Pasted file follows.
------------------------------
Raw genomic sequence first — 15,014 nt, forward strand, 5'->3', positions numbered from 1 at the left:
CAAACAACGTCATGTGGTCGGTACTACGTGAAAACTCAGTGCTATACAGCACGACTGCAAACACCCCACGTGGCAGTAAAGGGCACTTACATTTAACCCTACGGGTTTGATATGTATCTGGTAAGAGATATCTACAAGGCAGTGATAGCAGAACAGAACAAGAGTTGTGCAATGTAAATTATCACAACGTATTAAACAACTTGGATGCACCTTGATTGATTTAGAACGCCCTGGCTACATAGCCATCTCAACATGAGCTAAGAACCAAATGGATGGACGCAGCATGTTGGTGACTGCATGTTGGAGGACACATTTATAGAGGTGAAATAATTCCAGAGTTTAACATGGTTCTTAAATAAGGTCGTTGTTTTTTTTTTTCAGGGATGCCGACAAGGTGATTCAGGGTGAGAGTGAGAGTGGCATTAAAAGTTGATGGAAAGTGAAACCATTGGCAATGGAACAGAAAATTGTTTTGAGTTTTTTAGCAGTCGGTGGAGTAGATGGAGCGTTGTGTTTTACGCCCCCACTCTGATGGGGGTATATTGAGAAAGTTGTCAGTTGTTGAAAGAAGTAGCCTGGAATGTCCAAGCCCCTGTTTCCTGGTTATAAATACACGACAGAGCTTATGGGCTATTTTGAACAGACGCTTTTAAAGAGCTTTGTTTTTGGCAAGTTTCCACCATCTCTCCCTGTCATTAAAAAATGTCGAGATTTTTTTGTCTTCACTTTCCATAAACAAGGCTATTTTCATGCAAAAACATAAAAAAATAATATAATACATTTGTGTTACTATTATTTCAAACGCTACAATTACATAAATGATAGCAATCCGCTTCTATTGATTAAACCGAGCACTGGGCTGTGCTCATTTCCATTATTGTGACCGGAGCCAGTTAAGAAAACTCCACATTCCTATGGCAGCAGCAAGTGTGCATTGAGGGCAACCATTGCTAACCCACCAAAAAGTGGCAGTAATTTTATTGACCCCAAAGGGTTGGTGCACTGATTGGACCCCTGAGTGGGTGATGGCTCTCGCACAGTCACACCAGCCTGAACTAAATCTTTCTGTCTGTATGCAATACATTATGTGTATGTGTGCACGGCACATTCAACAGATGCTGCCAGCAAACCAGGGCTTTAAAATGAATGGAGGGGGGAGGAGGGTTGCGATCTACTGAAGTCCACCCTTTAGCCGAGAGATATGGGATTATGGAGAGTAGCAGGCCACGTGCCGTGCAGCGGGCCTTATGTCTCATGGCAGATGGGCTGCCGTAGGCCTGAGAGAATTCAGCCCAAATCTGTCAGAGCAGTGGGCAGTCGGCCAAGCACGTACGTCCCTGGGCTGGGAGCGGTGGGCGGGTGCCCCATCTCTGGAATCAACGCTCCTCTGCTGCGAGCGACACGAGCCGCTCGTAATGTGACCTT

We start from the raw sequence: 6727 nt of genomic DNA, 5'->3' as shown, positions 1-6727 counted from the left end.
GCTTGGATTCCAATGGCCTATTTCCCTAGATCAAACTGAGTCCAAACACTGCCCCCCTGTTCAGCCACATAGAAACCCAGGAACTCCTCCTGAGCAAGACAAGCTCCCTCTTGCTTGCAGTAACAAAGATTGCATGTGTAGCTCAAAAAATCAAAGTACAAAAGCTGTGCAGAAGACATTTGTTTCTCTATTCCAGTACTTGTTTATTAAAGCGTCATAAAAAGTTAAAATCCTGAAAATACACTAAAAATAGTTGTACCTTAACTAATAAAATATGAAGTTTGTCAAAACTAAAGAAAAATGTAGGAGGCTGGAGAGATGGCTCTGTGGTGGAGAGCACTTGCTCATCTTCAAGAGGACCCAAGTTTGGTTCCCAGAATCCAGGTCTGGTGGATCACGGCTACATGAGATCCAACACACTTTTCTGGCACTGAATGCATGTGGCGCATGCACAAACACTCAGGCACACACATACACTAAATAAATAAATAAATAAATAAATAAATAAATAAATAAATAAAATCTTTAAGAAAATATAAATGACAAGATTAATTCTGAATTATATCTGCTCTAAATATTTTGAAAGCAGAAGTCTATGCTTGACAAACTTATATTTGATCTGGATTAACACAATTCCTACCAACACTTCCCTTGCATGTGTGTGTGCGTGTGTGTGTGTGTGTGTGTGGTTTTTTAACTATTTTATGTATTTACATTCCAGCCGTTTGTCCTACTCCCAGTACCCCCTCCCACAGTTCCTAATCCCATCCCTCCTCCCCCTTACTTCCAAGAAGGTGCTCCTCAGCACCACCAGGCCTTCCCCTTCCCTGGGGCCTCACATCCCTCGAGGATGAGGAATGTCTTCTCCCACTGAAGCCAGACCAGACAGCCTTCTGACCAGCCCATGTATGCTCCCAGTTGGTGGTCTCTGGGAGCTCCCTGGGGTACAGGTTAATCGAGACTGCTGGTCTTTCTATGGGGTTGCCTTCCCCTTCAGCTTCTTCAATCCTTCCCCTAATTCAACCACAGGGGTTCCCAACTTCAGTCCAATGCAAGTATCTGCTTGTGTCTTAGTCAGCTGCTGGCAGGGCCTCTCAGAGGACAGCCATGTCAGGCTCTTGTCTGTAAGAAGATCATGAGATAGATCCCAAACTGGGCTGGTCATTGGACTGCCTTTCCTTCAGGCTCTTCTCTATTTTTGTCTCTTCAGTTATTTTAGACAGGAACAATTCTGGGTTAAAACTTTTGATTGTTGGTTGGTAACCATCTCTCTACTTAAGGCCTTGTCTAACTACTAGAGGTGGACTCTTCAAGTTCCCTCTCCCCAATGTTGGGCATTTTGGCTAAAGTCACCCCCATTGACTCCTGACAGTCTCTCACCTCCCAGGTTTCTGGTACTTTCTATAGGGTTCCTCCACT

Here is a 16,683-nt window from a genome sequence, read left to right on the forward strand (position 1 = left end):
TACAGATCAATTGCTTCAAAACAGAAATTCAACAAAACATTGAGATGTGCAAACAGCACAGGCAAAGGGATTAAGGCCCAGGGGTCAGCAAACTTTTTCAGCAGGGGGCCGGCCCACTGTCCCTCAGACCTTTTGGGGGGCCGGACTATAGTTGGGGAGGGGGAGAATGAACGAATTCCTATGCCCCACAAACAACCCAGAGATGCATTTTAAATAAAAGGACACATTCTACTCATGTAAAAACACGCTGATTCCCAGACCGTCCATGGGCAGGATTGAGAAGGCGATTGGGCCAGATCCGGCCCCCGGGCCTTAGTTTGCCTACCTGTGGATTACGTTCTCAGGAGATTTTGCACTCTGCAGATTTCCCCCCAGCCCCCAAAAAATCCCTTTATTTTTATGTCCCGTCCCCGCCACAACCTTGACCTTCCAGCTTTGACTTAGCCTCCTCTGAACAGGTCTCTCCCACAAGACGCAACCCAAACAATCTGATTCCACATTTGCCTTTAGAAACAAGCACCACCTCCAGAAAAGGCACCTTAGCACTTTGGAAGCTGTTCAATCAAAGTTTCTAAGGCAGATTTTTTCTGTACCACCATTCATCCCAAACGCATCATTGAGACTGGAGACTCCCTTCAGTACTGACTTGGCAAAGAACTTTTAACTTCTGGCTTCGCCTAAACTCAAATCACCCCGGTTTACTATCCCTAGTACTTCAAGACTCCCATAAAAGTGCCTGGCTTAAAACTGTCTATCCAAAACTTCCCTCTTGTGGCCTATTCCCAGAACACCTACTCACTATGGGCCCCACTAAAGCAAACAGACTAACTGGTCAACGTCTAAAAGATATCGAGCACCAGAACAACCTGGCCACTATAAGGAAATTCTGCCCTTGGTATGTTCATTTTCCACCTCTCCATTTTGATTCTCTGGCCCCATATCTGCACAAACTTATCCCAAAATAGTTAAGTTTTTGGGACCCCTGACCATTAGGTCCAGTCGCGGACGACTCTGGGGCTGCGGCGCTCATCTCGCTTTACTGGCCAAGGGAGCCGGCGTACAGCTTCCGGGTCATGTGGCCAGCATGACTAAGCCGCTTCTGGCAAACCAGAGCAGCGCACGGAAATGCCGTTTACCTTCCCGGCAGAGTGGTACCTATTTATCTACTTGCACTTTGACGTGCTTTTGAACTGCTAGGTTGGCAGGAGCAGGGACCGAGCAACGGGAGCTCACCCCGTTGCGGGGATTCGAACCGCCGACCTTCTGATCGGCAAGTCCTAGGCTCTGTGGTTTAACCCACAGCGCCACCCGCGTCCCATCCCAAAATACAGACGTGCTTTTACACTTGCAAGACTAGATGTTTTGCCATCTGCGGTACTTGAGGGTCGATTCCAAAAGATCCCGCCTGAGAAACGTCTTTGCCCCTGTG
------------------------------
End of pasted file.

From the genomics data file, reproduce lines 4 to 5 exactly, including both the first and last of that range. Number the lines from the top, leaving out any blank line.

GCTTGGATTCCAATGGCCTATTTCCCTAGATCAAACTGAGTCCAAACACTGCCCCCCTGTTCAGCCACATAGAAACCCAGGAACTCCTCCTGAGCAAGACAAGCTCCCTCTTGCTTGCAGTAACAAAGATTGCATGTGTAGCTCAAAAAATCAAAGTACAAAAGCTGTGCAGAAGACATTTGTTTCTCTATTCCAGTACTTGTTTATTAAAGCGTCATAAAAAGTTAAAATCCTGAAAATACACTAAAAATAGTTGTACCTTAACTAATAAAATATGAAGTTTGTCAAAACTAAAGAAAAATGTAGGAGGCTGGAGAGATGGCTCTGTGGTGGAGAGCACTTGCTCATCTTCAAGAGGACCCAAGTTTGGTTCCCAGAATCCAGGTCTGGTGGATCACGGCTACATGAGATCCAACACACTTTTCTGGCACTGAATGCATGTGGCGCATGCACAAACACTCAGGCACACACATACACTAAATAAATAAATAAATAAATAAATAAATAAATAAATAAATAAAATCTTTAAGAAAATATAAATGACAAGATTAATTCTGAATTATATCTGCTCTAAATATTTTGAAAGCAGAAGTCTATGCTTGACAAACTTATATTTGATCTGGATTAACACAATTCCTACCAACACTTCCCTTGCATGTGTGTGTGCGTGTGTGTGTGTGTGTGTGTGGTTTTTTAACTATTTTATGTATTTACATTCCAGCCGTTTGTCCTACTCCCAGTACCCCCTCCCACAGTTCCTAATCCCATCCCTCCTCCCCCTTACTTCCAAGAAGGTGCTCCTCAGCACCACCAGGCCTTCCCCTTCCCTGGGGCCTCACATCCCTCGAGGATGAGGAATGTCTTCTCCCACTGAAGCCAGACCAGACAGCCTTCTGACCAGCCCATGTATGCTCCCAGTTGGTGGTCTCTGGGAGCTCCCTGGGGTACAGGTTAATCGAGACTGCTGGTCTTTCTATGGGGTTGCCTTCCCCTTCAGCTTCTTCAATCCTTCCCCTAATTCAACCACAGGGGTTCCCAACTTCAGTCCAATGCAAGTATCTGCTTGTGTCTTAGTCAGCTGCTGGCAGGGCCTCTCAGAGGACAGCCATGTCAGGCTCTTGTCTGTAAGAAGATCATGAGATAGATCCCAAACTGGGCTGGTCATTGGACTGCCTTTCCTTCAGGCTCTTCTCTATTTTTGTCTCTTCAGTTATTTTAGACAGGAACAATTCTGGGTTAAAACTTTTGATTGTTGGTTGGTAACCATCTCTCTACTTAAGGCCTTGTCTAACTACTAGAGGTGGACTCTTCAAGTTCCCTCTCCCCAATGTTGGGCATTTTGGCTAAAGTCACCCCCATTGACTCCTGACAGTCTCTCACCTCCCAGGTTTCTGGTACTTTCTATAGGGTTCCTCCACT

Here is a 16,683-nt window from a genome sequence, read left to right on the forward strand (position 1 = left end):